Two types of charger are principally used for the charging of traction batteries: the taper type and the pulse type. After connection to the battery, the taper chargers operate at a high current which tapers off as the voltage rises in each cell. When the charge reaches about 2.35 volts per cell, the gassing period commences and that requires a further current reduction which has to be carefully controlled for a further three hours or so. Charging is usually completed over a total of about 12 hours and at the end of the period the charger is usually shut off by a pre-set timer. (Using a two-rate taper charger the total hours required for charging are reduced to about eight). Pulse chargers measure the cell voltage and monitor it throughout the charging operation. The current is switched on for seven-minute periods with seven second intervals in between when the sample measurements are taken. Comparisons of the measurements are automatically made and continue until the gassing voltage point is reached, when the taper control circuits commence to function, the pulsing continuing until successive measurement shows that the battery voltage has been stabilized. Although the battery may then appear to be fully charged it is likely that the cells are not equal and, if left on the charger, the battery will continue to get pulses of current of between three and four minutes duration until all the cells have been "topped up" . Usually this is about 15 hours after charging commenced if the battery was in a fully discharged state.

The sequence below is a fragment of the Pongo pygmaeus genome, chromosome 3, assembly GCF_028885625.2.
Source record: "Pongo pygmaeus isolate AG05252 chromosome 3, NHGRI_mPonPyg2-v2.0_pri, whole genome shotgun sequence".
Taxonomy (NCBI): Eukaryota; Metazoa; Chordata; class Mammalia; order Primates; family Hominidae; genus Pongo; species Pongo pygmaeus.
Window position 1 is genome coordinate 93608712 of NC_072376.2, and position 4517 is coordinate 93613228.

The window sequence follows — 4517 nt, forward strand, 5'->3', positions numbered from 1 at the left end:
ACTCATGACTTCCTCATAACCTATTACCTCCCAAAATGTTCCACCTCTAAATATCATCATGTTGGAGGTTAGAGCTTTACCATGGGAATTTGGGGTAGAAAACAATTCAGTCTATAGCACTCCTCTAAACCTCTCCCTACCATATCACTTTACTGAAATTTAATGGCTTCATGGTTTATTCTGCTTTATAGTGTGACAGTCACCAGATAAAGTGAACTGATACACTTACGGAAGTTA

• Corporate Authors:

    Allens (Clerkenwell), Limited

    39 High Street
    Wheathampstead, Herts AL4 8DG,   England 
  • Publication Date: 1977-12

Media Info

Subject/Index Terms

Filing Info

  • Accession Number: 00183823
  • Record Type: Publication
  • Source Agency: Engineering Index
  • Files: TRIS
  • Created Date: Dec 29 1978 12:00AM